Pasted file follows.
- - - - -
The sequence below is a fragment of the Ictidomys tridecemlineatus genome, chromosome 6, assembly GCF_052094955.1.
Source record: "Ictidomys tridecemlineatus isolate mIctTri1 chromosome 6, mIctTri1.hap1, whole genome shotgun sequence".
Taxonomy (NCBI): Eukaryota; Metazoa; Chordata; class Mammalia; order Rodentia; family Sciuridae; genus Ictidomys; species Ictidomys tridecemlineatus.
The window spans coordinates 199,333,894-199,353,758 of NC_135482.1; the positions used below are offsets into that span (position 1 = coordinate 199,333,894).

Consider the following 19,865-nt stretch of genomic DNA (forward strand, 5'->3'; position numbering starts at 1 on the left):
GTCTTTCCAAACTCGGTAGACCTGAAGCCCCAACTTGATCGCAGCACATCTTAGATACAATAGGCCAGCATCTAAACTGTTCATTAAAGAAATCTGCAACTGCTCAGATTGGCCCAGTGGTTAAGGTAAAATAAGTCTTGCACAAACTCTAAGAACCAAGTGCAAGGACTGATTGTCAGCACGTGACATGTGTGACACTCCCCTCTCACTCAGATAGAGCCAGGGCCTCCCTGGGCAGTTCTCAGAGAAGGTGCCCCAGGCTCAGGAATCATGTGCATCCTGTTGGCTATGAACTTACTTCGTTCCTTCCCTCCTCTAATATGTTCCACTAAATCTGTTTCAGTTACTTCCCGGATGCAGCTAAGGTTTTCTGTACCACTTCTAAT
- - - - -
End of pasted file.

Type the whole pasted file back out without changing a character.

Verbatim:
The sequence below is a fragment of the Ictidomys tridecemlineatus genome, chromosome 6, assembly GCF_052094955.1.
Source record: "Ictidomys tridecemlineatus isolate mIctTri1 chromosome 6, mIctTri1.hap1, whole genome shotgun sequence".
Taxonomy (NCBI): Eukaryota; Metazoa; Chordata; class Mammalia; order Rodentia; family Sciuridae; genus Ictidomys; species Ictidomys tridecemlineatus.
The window spans coordinates 199,333,894-199,353,758 of NC_135482.1; the positions used below are offsets into that span (position 1 = coordinate 199,333,894).

Consider the following 19,865-nt stretch of genomic DNA (forward strand, 5'->3'; position numbering starts at 1 on the left):
GTCTTTCCAAACTCGGTAGACCTGAAGCCCCAACTTGATCGCAGCACATCTTAGATACAATAGGCCAGCATCTAAACTGTTCATTAAAGAAATCTGCAACTGCTCAGATTGGCCCAGTGGTTAAGGTAAAATAAGTCTTGCACAAACTCTAAGAACCAAGTGCAAGGACTGATTGTCAGCACGTGACATGTGTGACACTCCCCTCTCACTCAGATAGAGCCAGGGCCTCCCTGGGCAGTTCTCAGAGAAGGTGCCCCAGGCTCAGGAATCATGTGCATCCTGTTGGCTATGAACTTACTTCGTTCCTTCCCTCCTCTAATATGTTCCACTAAATCTGTTTCAGTTACTTCCCGGATGCAGCTAAGGTTTTCTGTACCACTTCTAAT